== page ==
A busy week domestically saw the Chancellor deliver his Spending Review and the Prime Minister updating the country on the ‘new’ tiered system that will come into play when the English lockdown ends on 2nd December.
Rishi Sunak’s spending review brought with it sobering projections from the Office for Budget Responsibility (OBR) that sees UK GDP falling by 11.3% in 2020 – the largest fall in 300 years – not regaining its pre-pandemic level until late-2022 and remaining around 3% smaller than it otherwise would have been by 2024/25.
Public sector wages will be frozen, though one million NHS workers will receive a pay rise and those employees earning less than the median wage will be guaranteed a £250 raise. In making this announcement, the Chancellor highlighted the differences in job security currently between the public and private sectors.
With significant restrictions remaining after 2nd December, there will be a slower bounce back in activity than seen after the first lockdown, but looking beyond the next six months or so, positive vaccine news may mean that GDP growth is much stronger in 2021 than is currently anticipated.
Both equity and bond markets saw broadly positive returns last week as broadly positive sentiment stemming from vaccine news continued to drive prices upwards.
In equities, we saw riskier regions of emerging markets perform strongly again, with Latin American equities in particular outperforming with a 3.1% return in Pound terms. Japanese equities were also relative winners with a 3.0% rise, with the US (1.9%) Europe (1.4%) and Asia (1.1%) further back.
UK equities struggled this week with the large-cap FTSE 100 index rising by just 0.3% and the more domestically focused FTSE 250 index falling by 0.2%. Both indices took a breather after outsized gains seen earlier in November following the original vaccine announcements, but they should be set fair for the medium term if events continue to unfold as expected with inoculations beginning in early December.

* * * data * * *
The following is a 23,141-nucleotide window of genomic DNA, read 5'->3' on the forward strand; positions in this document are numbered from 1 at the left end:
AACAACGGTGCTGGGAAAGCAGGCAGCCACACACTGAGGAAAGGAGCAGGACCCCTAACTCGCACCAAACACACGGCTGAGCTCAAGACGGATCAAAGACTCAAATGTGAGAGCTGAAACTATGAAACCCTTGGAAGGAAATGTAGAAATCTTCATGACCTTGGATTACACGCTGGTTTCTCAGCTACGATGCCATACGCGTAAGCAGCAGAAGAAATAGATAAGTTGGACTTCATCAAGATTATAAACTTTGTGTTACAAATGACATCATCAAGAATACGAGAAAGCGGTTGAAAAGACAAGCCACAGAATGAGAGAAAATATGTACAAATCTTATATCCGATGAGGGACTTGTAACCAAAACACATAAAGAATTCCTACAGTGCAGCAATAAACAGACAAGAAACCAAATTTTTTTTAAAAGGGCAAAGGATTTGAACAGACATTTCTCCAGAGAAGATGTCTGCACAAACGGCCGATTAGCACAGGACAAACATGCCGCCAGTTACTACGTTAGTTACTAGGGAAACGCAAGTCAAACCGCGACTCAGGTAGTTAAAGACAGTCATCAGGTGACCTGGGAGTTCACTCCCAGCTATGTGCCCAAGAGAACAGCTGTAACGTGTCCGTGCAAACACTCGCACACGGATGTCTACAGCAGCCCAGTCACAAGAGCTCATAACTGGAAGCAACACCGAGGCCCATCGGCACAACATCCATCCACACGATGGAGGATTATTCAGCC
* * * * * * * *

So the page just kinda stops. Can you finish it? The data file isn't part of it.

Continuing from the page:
Both gold and silver prices continued to fall as investors shunned these safe havens in particular. The gold price fell by more than 5% and that of silver by nearly 8%, with both metals’ recent price movements now moving towards an ‘oversold’ status contrary to their positions just a couple of months ago.
Finally, parts of the fixed income markets were volatile, particularly UK inflation-linked government bonds which saw large swings related to the Chancellor’s reclassification of inflation measures in his spending review. Most sectors ended the week with positive returns however, with UK Gilts rising by 0.9% and both investment and sub-investment grade bonds close behind.
This week should see greater clarity around the status of the AstraZeneca vaccine which while reporting initially positive results last week came under subsequent scrutiny with regards the provenance of its dosing regimens and the data behind them. The UK is still pushing for the vaccine to be approved by the Medicines and Healthcare products Regulatory Agency (MHRA), while NHS hospitals have been told to prepare to ‘mobilise’ from as early as Wednesday 2nd December, as the Pfizer vaccine is expected to gain approval this week.
We hope that this is indeed the case and that we can begin to move towards an exit from the pandemic. As mentioned last week, recent optimism has driven a rotation within equity markets away from more richly valued companies, sectors and regions and towards those lowlier valued as a recovery takes hold. With positive vaccine news feeding into a more positive virus narrative, monetary and fiscal policy set to remain loose, and domestically, Brexit uncertainty to hopefully continue to fade away, we think the scene may be set for this trend to continue.
Market views by Ollie Stone – Head of Portfolio Management and Fairstone Private Wealth Ltd (30th November 2020)